Aslan in Narnia
If you step back from the Disney movie versions of these movies and read the original book series, you’ll realize, eventually (or possibly very quickly) that Aslan is special.
Ultimately, discovering why that’s so will be a beautiful adventure, should you choose to accept it…
In the meantime:
My wish for you today is to hear that small, still voice whisper…
Learn how to be optimistic. Basically, you aren’t required to be born a positive person – optimism can be learned. Don’t give up just because you’re not good at it! Because there’s a way to…
Learn how to be optimistic.
But how, you ask?
If I’m being candid with you, (and my husband, Rob, can attest to this,) compared to some others, I am not naturally a positive person.
Did I really say that?
Yes, I did. I’m a learned optimist.
It’s a choice.
I believe anyone can learn how to be optimistic, and with deliberation, choose to act that way.
If so, then all of us can take action in a strategically positive way.
In all areas of our lives:
in how we think about ourselves,
as we talk to ourselves (our inner dialogue),
how we make choices in our life,
when we interact with people,
in our business world, church world, and family,
as we pursue our side-hustle, our hobbies,
and/or entrepreneurial life,
while setting and embracing our goals – large or small
and everything else life holds!
Here’s the path – with 4 aspects – on how to learn to be optimistic:
1 – Begin with love.
Start by feeling love for yourself. (Yes, it’s a journey.)
Firstly, I believe I was born on purpose and for a purpose. As were you! No person is an accident. Everyone has value.
For all those mothers who long to get pregnant, and parents who are trying and trying to conceive a child, this concept of a child being born on purpose is real. (As is the heart-wrench and ache when a child dies before you can hold her or him in your arms.)
Plus, as a Christian, I believe God loves me. He loves you. There’s a plan for us. As a great example of true, perfect love, Jesus, the Son of God, gave up His life in a horrible death for no reason other than He loved me. And you. And everyone. All people. Regardless. (If you’re looking for a romance story, the Bible is the ultimate one.)
Maybe your life thus far hasn’t shown you much love. If that’s the case, I just want to tell you:
It’s not the end of the story!
You can feel loved. There’s time.
Just as you have time to love others. It’s a journey.
Gratitude is so much more important than the world around you wants you to believe. Being thankful is a special sauce, a magic formula, the ultimate elixir on the way to being positive.
How do you track your thankfulness?
Being aware of what you’re thankful for is one thing. Because of this, it’s powerful when you see all the items concretely logged with writing or images.
Whether you use an app, a journal, a planner or a plain old notebook, keeping an ongoing list of all the items you’re thankful for on a daily basis is important!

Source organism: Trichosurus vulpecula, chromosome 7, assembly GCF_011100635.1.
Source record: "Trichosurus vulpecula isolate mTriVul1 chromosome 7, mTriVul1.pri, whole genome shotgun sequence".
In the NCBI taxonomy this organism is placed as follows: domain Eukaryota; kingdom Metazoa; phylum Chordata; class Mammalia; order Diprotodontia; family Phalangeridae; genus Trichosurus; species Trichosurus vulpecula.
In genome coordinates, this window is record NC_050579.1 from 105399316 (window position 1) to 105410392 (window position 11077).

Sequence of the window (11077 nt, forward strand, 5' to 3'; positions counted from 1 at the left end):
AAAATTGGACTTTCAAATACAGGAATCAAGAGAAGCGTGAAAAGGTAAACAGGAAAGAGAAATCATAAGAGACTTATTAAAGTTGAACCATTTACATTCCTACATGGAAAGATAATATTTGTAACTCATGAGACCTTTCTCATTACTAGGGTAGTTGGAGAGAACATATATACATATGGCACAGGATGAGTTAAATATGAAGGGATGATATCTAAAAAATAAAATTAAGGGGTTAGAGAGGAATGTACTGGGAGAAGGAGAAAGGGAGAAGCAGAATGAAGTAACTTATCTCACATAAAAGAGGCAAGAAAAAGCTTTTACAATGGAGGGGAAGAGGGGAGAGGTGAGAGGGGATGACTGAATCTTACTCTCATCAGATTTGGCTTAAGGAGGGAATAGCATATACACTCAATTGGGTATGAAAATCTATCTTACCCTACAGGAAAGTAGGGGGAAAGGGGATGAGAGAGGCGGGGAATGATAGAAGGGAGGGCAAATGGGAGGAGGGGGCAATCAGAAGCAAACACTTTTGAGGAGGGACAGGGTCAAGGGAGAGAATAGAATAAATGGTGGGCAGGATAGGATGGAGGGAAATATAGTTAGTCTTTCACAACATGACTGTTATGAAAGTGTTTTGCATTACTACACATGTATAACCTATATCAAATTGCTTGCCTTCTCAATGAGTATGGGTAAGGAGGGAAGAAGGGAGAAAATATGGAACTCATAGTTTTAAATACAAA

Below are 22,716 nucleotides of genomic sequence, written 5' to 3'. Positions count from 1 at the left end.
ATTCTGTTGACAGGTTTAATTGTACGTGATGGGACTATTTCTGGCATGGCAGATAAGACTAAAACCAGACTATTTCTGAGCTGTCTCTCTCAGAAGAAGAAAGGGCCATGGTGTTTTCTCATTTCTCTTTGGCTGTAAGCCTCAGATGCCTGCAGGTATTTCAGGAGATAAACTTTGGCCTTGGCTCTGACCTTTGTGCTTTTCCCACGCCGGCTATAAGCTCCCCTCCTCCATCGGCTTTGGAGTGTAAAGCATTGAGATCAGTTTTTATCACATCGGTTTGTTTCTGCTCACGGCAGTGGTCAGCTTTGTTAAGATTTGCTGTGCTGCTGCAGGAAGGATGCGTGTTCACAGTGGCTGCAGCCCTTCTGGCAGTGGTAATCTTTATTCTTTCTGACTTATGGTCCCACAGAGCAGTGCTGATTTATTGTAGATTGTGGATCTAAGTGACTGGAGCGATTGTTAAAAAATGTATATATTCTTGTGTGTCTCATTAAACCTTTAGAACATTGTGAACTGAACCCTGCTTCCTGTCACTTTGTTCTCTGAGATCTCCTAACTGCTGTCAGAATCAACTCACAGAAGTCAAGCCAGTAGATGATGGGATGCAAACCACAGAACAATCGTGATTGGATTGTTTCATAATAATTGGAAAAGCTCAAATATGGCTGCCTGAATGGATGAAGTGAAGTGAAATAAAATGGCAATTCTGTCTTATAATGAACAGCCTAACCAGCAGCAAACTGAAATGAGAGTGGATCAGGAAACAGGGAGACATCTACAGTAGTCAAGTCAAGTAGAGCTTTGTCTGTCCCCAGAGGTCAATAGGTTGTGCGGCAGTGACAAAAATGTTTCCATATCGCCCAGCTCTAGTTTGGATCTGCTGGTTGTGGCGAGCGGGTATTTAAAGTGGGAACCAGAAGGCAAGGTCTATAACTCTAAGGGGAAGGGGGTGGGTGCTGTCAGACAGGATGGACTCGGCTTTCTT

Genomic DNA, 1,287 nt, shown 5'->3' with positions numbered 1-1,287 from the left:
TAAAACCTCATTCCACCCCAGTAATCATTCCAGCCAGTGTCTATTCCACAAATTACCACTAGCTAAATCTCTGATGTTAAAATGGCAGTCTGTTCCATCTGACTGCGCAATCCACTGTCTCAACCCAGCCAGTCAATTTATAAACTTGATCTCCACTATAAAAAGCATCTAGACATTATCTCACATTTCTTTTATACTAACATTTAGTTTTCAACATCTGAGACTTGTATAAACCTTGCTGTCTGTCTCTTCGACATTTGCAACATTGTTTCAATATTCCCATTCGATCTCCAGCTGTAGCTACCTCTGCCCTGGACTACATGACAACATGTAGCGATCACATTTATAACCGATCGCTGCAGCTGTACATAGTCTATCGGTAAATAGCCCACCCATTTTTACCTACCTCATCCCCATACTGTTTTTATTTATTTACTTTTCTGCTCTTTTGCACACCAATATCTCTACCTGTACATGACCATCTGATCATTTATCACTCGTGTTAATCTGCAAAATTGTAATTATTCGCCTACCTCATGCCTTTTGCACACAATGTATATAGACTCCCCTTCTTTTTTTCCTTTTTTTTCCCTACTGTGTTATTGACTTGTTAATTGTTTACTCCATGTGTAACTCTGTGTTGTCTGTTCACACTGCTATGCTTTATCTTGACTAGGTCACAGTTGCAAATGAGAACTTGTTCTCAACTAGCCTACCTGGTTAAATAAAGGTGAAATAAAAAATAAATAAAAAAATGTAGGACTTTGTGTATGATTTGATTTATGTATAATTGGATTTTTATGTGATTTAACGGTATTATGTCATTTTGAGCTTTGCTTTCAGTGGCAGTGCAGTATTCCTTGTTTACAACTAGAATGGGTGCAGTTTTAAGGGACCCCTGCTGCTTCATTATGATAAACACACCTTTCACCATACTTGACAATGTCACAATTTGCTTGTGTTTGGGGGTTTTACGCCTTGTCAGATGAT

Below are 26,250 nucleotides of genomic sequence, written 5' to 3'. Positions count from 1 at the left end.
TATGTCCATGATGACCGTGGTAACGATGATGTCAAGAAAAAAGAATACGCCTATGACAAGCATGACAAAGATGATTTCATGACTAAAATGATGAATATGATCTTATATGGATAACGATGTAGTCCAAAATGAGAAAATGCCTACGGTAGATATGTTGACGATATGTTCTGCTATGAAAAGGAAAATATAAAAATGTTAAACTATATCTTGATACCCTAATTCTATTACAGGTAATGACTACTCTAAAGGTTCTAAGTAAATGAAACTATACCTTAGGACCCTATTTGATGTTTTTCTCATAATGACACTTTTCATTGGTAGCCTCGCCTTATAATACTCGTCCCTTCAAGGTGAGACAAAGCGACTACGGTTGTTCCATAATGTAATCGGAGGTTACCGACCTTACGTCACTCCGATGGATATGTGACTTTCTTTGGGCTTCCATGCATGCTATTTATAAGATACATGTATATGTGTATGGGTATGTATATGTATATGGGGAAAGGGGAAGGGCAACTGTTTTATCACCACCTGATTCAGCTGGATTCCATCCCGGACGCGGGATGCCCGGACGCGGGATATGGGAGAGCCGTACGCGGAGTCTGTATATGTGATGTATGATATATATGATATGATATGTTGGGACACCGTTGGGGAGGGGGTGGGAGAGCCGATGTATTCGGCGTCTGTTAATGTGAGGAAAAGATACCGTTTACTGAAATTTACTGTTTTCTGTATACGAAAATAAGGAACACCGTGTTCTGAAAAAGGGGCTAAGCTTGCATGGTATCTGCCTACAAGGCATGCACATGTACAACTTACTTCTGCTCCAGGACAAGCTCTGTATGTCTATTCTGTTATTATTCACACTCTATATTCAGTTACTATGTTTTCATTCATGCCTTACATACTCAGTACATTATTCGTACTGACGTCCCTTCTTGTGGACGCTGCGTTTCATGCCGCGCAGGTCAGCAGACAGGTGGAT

Did you hear that?
I can’t think of another way to state it. Make it a habit at the beginning, middle or end of a day to list what you’re thankful for. Begin recording your thankfulness.
I challenge you to start with a list of 100 items. A while ago Rob and I did an exercise like this together and it was so much easier than it seems… From this, we realized that the greatest to the least little item provides many, many reasons each day to give thanks.
” Gratitude helps people feel more positive emotions, relish good experiences, improve their health, deal with adversity, and build strong relationships.”
Therefore, you can learn how to be optimistic if you use gratitude as a tool!
So, being loved and being thankful. Right.
And after that – what’s next?
3 – Being encouraged and encouraging others helps you to learn how to optimistic.
Thirdly, what is encouragement?
“Encouragement: words or actions that give someone confidence or hope and words or actions that help something to happen.”
~ from MacMillan Dictionary
To learn how to be optimistic means you understand the importance of encouragement. Encouragement is an action. It’s having hope for the future. People who are positive-focused know how to help themselves and others make something happen – something good for the future.
Optimists are confident that if they keep trying and continue to persevere, regardless, there will be an improvement.
And once an optimist is feeling hopeful, then…
4 – Optimists take action.
Lastly, some of the skills on the path to learn how to be optimistic are the ability to make a plan, work the plan and take action on the goals that’ll get you to the finish line of the plan. Does this sound familiar?
What if things don’t work out? Failure is part of the plan – it’s gonna happen, and optimists who take action have contingencies at hand to fail forward.
So, if something doesn’t work out, the optimist finds another way.
Above all, it’s about taking action – not getting stuck in inertia or analysis paralysis. Equally, if a positive person does get stuck, they look for help from another encouraging person! Do you have someone like that in your life?
Are you someone who takes action? Is there a chance you’re also a learned optimist?
Being Positive on Purpose
All in all, life isn’t always what you expect. There are curveballs…